High profile groups have begun to submit comments on the JOBS Act to try and steer rulemaking in the correct direction.

The Federal Regulation of Securities Committee, Business Law Section, of the American Bar Association noted:

  • The proposed rules or the accompanying release should reflect the existing definition of “accredited investor” that includes a reasonable belief standard – and nothing more onerous, such as an absolute verification.
  • In setting forth the reasonable steps to be taken to verify that purchasers of the securities offered by means of general solicitation or general advertisement in Rule 506 offerings are accredited investors, the proposed rules should reflect current custom and practice.  Here they are saying the standard subscription agreement should be enough to verify accredited investor status unless the issuer has knowledge otherwise.
  • The group correctly noted that Rule 144A only applies to resales.  However, the investment banks that are initial purchasers in the 144A transactions acquire the securities from the issuer in a Section 4(2) private placement, which is not a Rule 506 offering.  For the elimination on general solicitation to be of help in 144A issuance transactions, the SEC needs to provide by rule that the use of general solicitations in the 144A transaction does not destroy the initial placement using the 4(2) exemption.

The Managed Funds Association, an advocacy group for hedge funds, also submitted a useful comment letter:

  • Hedge funds are permitted to makes sales of securities to “knowledgeable employees” (as set forth in Rule 3(c)(5)) but still maintain their exemptions from registration under the Investment Company Act.  Accordingly, the group recommends that the SEC amend the definition of “accredited investor” to include those individuals who meet the definition of “knowledgeable employee” in Rule 3c-5 under the Investment Company Act so that hedge funds will be able to make general solicitations under the JOBS Act.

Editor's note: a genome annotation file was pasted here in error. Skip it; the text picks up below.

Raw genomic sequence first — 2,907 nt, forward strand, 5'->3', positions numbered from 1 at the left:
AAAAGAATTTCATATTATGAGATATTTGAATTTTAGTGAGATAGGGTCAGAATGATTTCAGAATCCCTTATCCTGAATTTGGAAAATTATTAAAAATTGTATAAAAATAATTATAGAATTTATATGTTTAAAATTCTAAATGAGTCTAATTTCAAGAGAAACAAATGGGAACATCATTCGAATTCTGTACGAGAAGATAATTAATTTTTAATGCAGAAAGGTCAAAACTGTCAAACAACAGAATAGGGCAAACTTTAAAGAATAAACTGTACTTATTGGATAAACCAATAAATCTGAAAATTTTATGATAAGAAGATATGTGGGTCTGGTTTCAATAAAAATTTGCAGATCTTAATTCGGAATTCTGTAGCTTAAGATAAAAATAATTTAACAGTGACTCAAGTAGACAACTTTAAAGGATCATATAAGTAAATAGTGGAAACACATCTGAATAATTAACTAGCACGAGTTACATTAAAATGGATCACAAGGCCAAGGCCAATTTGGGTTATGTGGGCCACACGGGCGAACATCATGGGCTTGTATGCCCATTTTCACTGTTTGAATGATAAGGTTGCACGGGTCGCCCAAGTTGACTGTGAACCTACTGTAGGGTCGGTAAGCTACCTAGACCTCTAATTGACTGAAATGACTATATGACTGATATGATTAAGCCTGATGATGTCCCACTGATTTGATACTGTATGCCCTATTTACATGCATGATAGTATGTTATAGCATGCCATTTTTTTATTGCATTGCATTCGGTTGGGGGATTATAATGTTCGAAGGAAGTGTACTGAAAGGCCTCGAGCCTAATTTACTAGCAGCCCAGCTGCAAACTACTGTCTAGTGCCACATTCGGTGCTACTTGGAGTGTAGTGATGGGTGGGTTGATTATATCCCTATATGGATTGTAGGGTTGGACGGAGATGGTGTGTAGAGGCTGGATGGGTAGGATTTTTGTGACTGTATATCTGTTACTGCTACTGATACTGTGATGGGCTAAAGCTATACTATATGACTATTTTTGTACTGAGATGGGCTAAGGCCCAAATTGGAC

• Section 206 and Rule 206(4)-1 of the Investment Advisers Act place restrictions on advertisements by registered investment advisers.  The group believes uncertainty remains as to the scope and application of these limitations to private fund advisers and urges the SEC to permit greater disclosure of information related to registered or exempt private fund managers in advertising materials.
  • The group notes that 3(c)(7) funds, which only sell securities to “qualified purchasers,” will now be able to have more than 499 investors as a result of changes to the Exchange Act registration thresholds implemented by the JOBS Act. Section 504 of the JOBS Act directs the Commission to review whether additional tools are needed to enforce the anti-evasion provision in Rule 12g5-1 under the Exchange Act, and provide its findings to Congress. The Managed Funds Association believes the necessary enforcement provisions are in place for hedge funds, because hedge funds that rely on Section 3(c)(7) are already subject to a similar anti-evasion provision in Rule 2a51-3 under the Investment Company Act, which deems a company formed for the specific purpose of investing in a 3(c)(7) fund to be a qualified purchaser only if each beneficial owner of the company’s securities is a qualified purchaser.

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